NEW YORK--In the future, run-of-the-mill search ads just won't cut it at Google.
Representatives from Google's display advertising team made a slick pitch to Madison Avenue this afternoon at the Interactive Advertising Bureau's annual MIXX conference, insisting that the short- and long-term strategy at the Mountain View, Calif., powerhouse will be to make display ads as crucial to its business as the search advertisements that propelled it to billion-dollar revenues.
Display advertising is "really front and center" to Google's current product strategy, Vice President of Product Management Neal Mohan explained to the audience, taking the stage alongside Barry Salzman, Google's managing director of media and platforms for the Americas. The two characterized the buzzwords for display ads at Google as "sexy" and "smart"--an attempt to counter the wilting perception of traditional banner ads, which Salzman said "took some of that sexy away."
In the words of Justin Timberlake, Salzman then said that Google's aim is "bringing sexy back." And perhaps to show that it practices what it preaches, Google also installed a physical display ad around the outside of the Crowne Plaza Times Square, along a heavily trafficked stretch of Broadway. It bears the slogan "Watch This Space," which has been Google's chosen tagline for the new display ad promotional campaign.
Both Salzman and Mohan hail from DoubleClick, which Google finally acquired two years ago in a $3.1 billion merger after a long back-and-forth with government regulatory bodies. Google CEO Eric Schmidt has been talking up display ads as an area of future growth for several years now.
Not much was announced in today's MIXX keynote speech (though advertising types likely hadn't seen a lot of the products demonstrated) aside from two new YouTube ad formats called "True View," which allow users to halt a pre-roll video ad after five seconds and will not charge advertisers for unwatched videos.
Whether a user watches a video ad start to finish is "a wonderful signal of whether we picked the right ad for the view," Salzman said. "We think we can show viewers fewer ads, but get more advertiser impact out of every ad view."
Some of the other products it showed off were the still-experimental Google Goggles, which the Google reps demonstrated by hovering the camera on an Android handset over a print advertisement for a car in a magazine and seeing a 3D rendering of the car rather than its two-dimensional counterpart.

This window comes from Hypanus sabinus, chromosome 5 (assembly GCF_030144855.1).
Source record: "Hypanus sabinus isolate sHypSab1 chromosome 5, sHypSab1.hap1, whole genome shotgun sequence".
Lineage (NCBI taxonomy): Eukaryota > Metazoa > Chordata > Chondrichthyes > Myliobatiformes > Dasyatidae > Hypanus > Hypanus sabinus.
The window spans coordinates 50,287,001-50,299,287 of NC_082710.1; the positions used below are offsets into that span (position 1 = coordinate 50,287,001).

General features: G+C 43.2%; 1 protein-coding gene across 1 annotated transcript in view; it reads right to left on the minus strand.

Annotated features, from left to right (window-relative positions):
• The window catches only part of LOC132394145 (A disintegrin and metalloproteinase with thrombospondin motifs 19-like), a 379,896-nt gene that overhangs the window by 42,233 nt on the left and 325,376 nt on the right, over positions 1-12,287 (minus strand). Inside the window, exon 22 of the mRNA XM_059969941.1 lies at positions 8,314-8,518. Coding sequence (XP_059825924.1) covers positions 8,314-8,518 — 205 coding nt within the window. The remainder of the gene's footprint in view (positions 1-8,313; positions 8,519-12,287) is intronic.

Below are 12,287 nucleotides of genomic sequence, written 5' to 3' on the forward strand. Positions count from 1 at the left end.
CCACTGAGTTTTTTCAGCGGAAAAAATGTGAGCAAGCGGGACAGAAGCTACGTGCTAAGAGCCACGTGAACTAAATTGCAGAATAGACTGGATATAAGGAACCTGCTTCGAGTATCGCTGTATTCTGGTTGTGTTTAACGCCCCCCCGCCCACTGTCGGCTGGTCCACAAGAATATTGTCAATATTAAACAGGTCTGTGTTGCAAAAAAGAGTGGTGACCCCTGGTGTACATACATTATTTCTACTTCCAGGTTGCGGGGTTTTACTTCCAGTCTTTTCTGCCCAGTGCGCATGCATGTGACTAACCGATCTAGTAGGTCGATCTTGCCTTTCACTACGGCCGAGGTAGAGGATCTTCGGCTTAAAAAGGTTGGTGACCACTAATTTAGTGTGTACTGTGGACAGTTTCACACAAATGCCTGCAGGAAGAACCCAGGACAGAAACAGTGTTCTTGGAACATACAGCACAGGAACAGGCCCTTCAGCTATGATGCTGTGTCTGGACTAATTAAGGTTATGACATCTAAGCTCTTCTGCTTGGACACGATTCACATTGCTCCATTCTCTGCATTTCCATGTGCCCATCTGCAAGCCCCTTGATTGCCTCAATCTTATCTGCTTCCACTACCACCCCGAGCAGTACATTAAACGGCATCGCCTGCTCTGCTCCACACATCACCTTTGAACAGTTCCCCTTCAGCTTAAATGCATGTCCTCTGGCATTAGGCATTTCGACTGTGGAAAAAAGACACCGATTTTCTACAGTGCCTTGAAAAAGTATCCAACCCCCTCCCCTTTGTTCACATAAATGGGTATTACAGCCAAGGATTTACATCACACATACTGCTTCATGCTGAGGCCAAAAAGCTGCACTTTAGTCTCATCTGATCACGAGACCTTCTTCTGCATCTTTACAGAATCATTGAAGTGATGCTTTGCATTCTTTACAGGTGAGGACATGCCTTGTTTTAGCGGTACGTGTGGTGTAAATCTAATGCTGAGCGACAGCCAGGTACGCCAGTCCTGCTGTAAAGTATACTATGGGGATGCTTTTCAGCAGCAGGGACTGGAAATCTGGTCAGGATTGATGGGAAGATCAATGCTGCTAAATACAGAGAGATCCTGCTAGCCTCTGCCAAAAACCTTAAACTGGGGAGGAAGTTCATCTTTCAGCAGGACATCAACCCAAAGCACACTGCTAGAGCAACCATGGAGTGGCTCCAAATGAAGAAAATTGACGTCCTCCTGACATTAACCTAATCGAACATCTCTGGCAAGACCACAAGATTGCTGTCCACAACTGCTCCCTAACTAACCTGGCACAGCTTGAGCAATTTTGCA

The looming milestone for many of Google's display advertising plans is 2015, with Mohan and Salzman spelling out a handful of predictions for the market that may or may not add up to success for Google's lofty plans. Among them: that the display ad market will go from $20 billion to $50 billion, that 50 percent of all targeted ads will use a real-time bidding auction system (Google showed off last year's Teracent buy for this), that 75 percent of ads will be what we now classify as "social" in nature, and that "rich media" will be used in half of all brand campaigns--right now, it's only 6 percent.
Amping up the "sexy" is a message that Google, best-known for finely toned and very lucrative but decidedly un-splashy text advertisements, really has to hit home to the ad industry as digital spending carves out an bigger portion of budgets. The display ads that the industry refers to as "premium" aren't normally thought of as Google territory, and in addition to the likes of Microsoft, Yahoo, and AOL, Facebook has begun to break into the space with its ultra-targeted "engagement ads" and their connections to its successful brand pages product. Apple has begun to take a bite out of the coveted mobile market.
But as Mohan put it, Google is "unapologetically and enthusiastically optimistic about this space."